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- Photo: the Presidential Press and Information Office| Vladimir Putin answered journalists’ questions following an official visit to China.|Shanghai|May 21, 2014|http://eng.news.kremlin.ru/media/events/photos/big/41d4df25b7cb0afafaa0.jpeg|http://eng.news.kremlin.ru/media/events/photos/medium/41d4df25b7d30e88588b.jpeg
- Photo: the Presidential Press and Information Office| Vladimir Putin answered journalists’ questions following an official visit to China.|Shanghai|May 21, 2014|http://eng.news.kremlin.ru/media/events/photos/big/41d4df25bc7f36544cf4.jpeg|http://eng.news.kremlin.ru/media/events/photos/medium/41d4df25bc86a259bca3.jpeg
- Photo: the Presidential Press and Information Office| Vladimir Putin answered journalists’ questions following an official visit to China.|Shanghai|May 21, 2014|http://eng.news.kremlin.ru/media/events/photos/big/41d4df25c7516d9c4912.jpeg|http://eng.news.kremlin.ru/media/events/photos/medium/41d4df25c7591b76cc74.jpeg
Vladimir Putin answered journalists’ questions at the end of his official visit to the People’s Republic of China.
QUESTION: Mr President, what are the gas contract’s main points and what was the stumbling block that made the talks take so long? What was the final price agreed on?
PRESIDENT OF RUSSIA VLADIMIR PUTIN: Let me say a few words first about Russia and China’s bilateral relations.
There are plenty of visits, but yesterday’s visit and its practical continuation today were very big events in bilateral relations between the People’s Republic of China and the Russian Federation, and produced many concrete agreements that reflect our increased political cooperation too. I am referring here to the signing of the political memorandum and the establishment of new mechanisms for cooperation between our two countries and coordinating our positions, and also to our economic cooperation, which focuses above all on particular regions of the Russian Federation.
In this particular case we are looking above all at Central Russia, Russia’s western regions, and at economic cooperation that concerns a broad range of production sectors. Here, the newly signed agreements – 51 in total – represent a value of tens of billions of dollars, and as I said, this concerns different production sectors.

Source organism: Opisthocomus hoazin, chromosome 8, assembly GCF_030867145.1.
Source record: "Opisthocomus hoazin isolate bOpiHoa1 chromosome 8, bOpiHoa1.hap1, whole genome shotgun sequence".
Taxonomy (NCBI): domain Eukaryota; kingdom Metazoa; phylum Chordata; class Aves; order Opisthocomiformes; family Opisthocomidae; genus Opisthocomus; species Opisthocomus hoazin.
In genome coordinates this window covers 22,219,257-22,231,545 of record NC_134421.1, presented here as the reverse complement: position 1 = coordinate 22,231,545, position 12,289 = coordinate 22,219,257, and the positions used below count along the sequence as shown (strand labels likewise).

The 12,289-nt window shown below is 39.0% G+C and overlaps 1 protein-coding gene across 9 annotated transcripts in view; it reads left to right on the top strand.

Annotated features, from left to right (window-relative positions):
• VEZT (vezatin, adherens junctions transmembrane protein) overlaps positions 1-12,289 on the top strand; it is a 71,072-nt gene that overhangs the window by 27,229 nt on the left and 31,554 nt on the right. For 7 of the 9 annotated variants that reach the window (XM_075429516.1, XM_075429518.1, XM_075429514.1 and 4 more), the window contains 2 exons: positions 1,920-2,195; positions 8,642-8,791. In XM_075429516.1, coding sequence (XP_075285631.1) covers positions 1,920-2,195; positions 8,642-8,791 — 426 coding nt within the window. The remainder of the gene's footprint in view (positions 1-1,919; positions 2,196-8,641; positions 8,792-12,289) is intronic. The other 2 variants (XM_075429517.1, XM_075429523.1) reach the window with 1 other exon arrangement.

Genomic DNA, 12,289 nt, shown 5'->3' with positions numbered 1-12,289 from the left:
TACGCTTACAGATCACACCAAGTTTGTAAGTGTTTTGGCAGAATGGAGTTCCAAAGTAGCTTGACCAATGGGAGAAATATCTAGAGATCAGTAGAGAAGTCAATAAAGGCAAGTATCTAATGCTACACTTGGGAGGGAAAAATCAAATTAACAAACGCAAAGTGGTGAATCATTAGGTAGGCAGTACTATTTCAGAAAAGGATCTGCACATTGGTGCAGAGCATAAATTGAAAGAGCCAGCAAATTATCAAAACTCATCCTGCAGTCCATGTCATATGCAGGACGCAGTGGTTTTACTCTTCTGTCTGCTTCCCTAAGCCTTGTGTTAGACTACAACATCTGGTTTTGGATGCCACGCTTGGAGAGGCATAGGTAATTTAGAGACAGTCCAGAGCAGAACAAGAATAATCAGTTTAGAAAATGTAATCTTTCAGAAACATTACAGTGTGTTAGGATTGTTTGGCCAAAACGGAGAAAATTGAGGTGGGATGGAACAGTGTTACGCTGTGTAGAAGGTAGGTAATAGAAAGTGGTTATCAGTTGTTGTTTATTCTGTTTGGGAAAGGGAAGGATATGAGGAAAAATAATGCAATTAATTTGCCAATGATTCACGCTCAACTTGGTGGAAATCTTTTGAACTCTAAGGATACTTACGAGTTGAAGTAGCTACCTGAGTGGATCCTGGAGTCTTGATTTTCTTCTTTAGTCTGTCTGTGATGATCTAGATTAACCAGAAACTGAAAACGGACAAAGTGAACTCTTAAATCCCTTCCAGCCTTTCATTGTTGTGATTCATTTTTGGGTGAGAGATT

As for the contract you asked about, yes, this is indeed a historic event for Russia’s gas sector. It is historic even looking back to the Soviet era too. This is the biggest contract in terms of sale by volume to any one country in the sector’s entire history, whether the Soviet period or modern Russia.
Reaching this stage really did require some very complicated work at the expert level. Our Chinese friends drive a hard bargain as negotiators. As you know, the work went on yesterday until half past three in the morning, and today, almost right from the morning, they were back at centre field once more.
But through mutual compromises we managed to settle on contract terms that are not just acceptable conditions but actually satisfy both sides. In the end, both sides were happy with the compromises made on the price and other conditions.
The relevant decisions still need to be adopted at government level in both the People’s Republic of China and the Russian Federation, but the deal has been done now.
I also note that this project’s implementation will see us create what will be with no exaggeration one of the biggest construction sites in the world over the next four years. On the Russian side alone, we will need to carry out work at new fields on our territory, and these are very big fields – the gas fields of Kovykta and Chayanda. Total proven recoverable resources at these fields come to three trillion cubic metres of gas, and in actual fact the resources there are even higher.
They ensure us guaranteed supplies for 50 or so years, and I want to stress that this includes supplies for the domestic market. Russia alone will invest a total of around $55 billion in this project. It is hard to give an exact figure, but I think we will see at least $20 billion in investment from China too.
This is not just about developing gas production but also about the gas-chemical industry, a helium plant, new companies, new infrastructure, thousands of new jobs – and this is not exaggerating – thousands of modern, high-tech new jobs, and infrastructure development at the production sites and along the transport routes.